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Old 2012-05-09, 22:56   #1
MrRepunit
 
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Default Question on Lucas Lehmer variant (probably a faster prime test)

Hi,

a friend of mine suggested two new variants of the Lucas Lehmer scheme. In both cases there is no subtraction of 2, just the squaring.
I tested both variants for smaller primes up to 10000 (no false positives) and all Mersenne primes up to 44497 (all positive tests).

So here is my question:
Can one prove that the following algorithm is a prime test for Mersenne numbers?
If not, maybe it could be used as a probable prime test. It should be faster than the usual Lucas Lehmer test.


Here is the algorithm (with two different initial and final conditions):
Code:
LucasLehmer(p)
{
s = a M = 2^p - 1 repeat p times : s = s*s mod M if s = a^2 return PRIME else return COMPOSITE
} variant 1: a = 3 variant 2: a = 5 Pari GP code: LL1(p)={m=2^p-1;s=3;for(i=1,p,s=lift(Mod(s,m)^2));print(s==9)} LL2(p)={m=2^p-1;s=5;for(i=1,p,s=lift(Mod(s,m)^2));print(s==25)}
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Old 2012-05-09, 23:02   #2
Dubslow
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I'm not sure it is faster. Subtracting two is an easy thing to do, while this test has two more squares. Removing p-2 minus-2 operations may or may not make up for two extra squares, and even if it does, the gains are barely noticeable at best.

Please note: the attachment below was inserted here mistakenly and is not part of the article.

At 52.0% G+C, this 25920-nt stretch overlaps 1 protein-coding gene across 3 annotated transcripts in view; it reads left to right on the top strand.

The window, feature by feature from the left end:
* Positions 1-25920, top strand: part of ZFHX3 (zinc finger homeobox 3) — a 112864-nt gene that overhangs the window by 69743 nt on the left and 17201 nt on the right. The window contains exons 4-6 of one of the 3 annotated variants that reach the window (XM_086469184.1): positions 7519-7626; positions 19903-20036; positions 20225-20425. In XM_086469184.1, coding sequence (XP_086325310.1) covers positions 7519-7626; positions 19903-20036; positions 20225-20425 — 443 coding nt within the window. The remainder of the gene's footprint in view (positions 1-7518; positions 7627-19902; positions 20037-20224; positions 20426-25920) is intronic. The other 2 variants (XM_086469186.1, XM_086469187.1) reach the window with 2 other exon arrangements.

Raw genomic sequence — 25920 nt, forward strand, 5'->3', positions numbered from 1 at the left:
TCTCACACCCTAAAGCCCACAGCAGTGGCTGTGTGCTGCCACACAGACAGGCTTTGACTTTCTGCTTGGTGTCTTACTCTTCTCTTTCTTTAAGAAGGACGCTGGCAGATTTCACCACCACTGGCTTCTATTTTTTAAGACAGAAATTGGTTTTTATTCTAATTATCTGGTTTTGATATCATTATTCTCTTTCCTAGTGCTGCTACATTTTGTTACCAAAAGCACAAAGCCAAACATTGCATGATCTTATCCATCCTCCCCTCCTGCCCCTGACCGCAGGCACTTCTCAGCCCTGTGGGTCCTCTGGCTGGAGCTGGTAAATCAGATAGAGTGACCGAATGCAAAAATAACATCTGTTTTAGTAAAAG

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Old 2012-05-09, 23:08   #3
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Let N = 2^p-1. You compute 3^(2^p) == 3^(N+1) (mod N). This is essentially just a Fermat test. It may correctly determine primality for all Mersenne numbers, but I'm not aware of a proof. The Lucas-Lehmer does provably determine primality for Mersenne numbers, and the subtraction of 2 each iteration is insignificant for computational cost.
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Old 2012-05-09, 23:13   #4
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Quote:
Originally Posted by akruppa View Post
Let N = 2^p-1. You compute 3^(2^p) == 3^(N+1) (mod N). This is essentially just a Fermat test. It may correctly determine primality for all Mersenne numbers, but I'm not aware of a proof. The Lucas-Lehmer does provably determine primality for Mersenne numbers, and the subtraction of 2 each iteration is insignificant for computational cost.
You are totally right, I should have seen that myself (it is getting late here). So it is not faster.
Thanks for pointing this out.

Edit: I did not see it because in the suggestions there were even more variants: real LL tests with different initial values... (Shame on me)

Last fiddled with by MrRepunit on 2012-05-09 at 23:21
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Old 2012-05-09, 23:38   #5